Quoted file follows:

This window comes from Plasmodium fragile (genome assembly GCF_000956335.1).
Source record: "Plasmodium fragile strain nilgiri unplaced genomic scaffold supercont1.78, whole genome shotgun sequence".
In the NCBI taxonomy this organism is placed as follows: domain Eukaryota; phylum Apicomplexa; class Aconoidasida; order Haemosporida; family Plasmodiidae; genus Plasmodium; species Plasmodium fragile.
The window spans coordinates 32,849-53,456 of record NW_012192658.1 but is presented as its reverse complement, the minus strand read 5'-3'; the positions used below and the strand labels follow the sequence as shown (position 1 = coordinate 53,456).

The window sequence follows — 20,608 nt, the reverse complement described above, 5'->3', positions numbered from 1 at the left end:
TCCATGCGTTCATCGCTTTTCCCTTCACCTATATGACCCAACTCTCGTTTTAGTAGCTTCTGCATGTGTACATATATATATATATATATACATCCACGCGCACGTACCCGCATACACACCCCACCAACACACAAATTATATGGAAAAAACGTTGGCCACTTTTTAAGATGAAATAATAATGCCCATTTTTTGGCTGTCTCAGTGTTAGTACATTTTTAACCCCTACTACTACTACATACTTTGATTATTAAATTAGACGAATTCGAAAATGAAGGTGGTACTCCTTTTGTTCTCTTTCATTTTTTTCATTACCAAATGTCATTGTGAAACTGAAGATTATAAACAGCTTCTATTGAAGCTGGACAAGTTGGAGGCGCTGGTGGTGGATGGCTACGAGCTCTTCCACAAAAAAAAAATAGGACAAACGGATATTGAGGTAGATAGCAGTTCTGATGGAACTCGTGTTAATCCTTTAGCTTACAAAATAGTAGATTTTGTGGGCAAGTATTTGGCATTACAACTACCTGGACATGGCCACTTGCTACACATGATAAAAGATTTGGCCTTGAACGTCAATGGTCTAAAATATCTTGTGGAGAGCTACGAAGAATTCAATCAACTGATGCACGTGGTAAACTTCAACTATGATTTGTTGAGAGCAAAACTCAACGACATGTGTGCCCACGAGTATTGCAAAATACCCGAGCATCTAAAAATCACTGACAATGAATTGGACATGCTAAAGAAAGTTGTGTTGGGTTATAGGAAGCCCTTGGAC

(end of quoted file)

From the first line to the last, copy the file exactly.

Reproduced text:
This window comes from Plasmodium fragile (genome assembly GCF_000956335.1).
Source record: "Plasmodium fragile strain nilgiri unplaced genomic scaffold supercont1.78, whole genome shotgun sequence".
In the NCBI taxonomy this organism is placed as follows: domain Eukaryota; phylum Apicomplexa; class Aconoidasida; order Haemosporida; family Plasmodiidae; genus Plasmodium; species Plasmodium fragile.
The window spans coordinates 32,849-53,456 of record NW_012192658.1 but is presented as its reverse complement, the minus strand read 5'-3'; the positions used below and the strand labels follow the sequence as shown (position 1 = coordinate 53,456).

The window sequence follows — 20,608 nt, the reverse complement described above, 5'->3', positions numbered from 1 at the left end:
TCCATGCGTTCATCGCTTTTCCCTTCACCTATATGACCCAACTCTCGTTTTAGTAGCTTCTGCATGTGTACATATATATATATATATATACATCCACGCGCACGTACCCGCATACACACCCCACCAACACACAAATTATATGGAAAAAACGTTGGCCACTTTTTAAGATGAAATAATAATGCCCATTTTTTGGCTGTCTCAGTGTTAGTACATTTTTAACCCCTACTACTACTACATACTTTGATTATTAAATTAGACGAATTCGAAAATGAAGGTGGTACTCCTTTTGTTCTCTTTCATTTTTTTCATTACCAAATGTCATTGTGAAACTGAAGATTATAAACAGCTTCTATTGAAGCTGGACAAGTTGGAGGCGCTGGTGGTGGATGGCTACGAGCTCTTCCACAAAAAAAAAATAGGACAAACGGATATTGAGGTAGATAGCAGTTCTGATGGAACTCGTGTTAATCCTTTAGCTTACAAAATAGTAGATTTTGTGGGCAAGTATTTGGCATTACAACTACCTGGACATGGCCACTTGCTACACATGATAAAAGATTTGGCCTTGAACGTCAATGGTCTAAAATATCTTGTGGAGAGCTACGAAGAATTCAATCAACTGATGCACGTGGTAAACTTCAACTATGATTTGTTGAGAGCAAAACTCAACGACATGTGTGCCCACGAGTATTGCAAAATACCCGAGCATCTAAAAATCACTGACAATGAATTGGACATGCTAAAGAAAGTTGTGTTGGGTTATAGGAAGCCCTTGGAC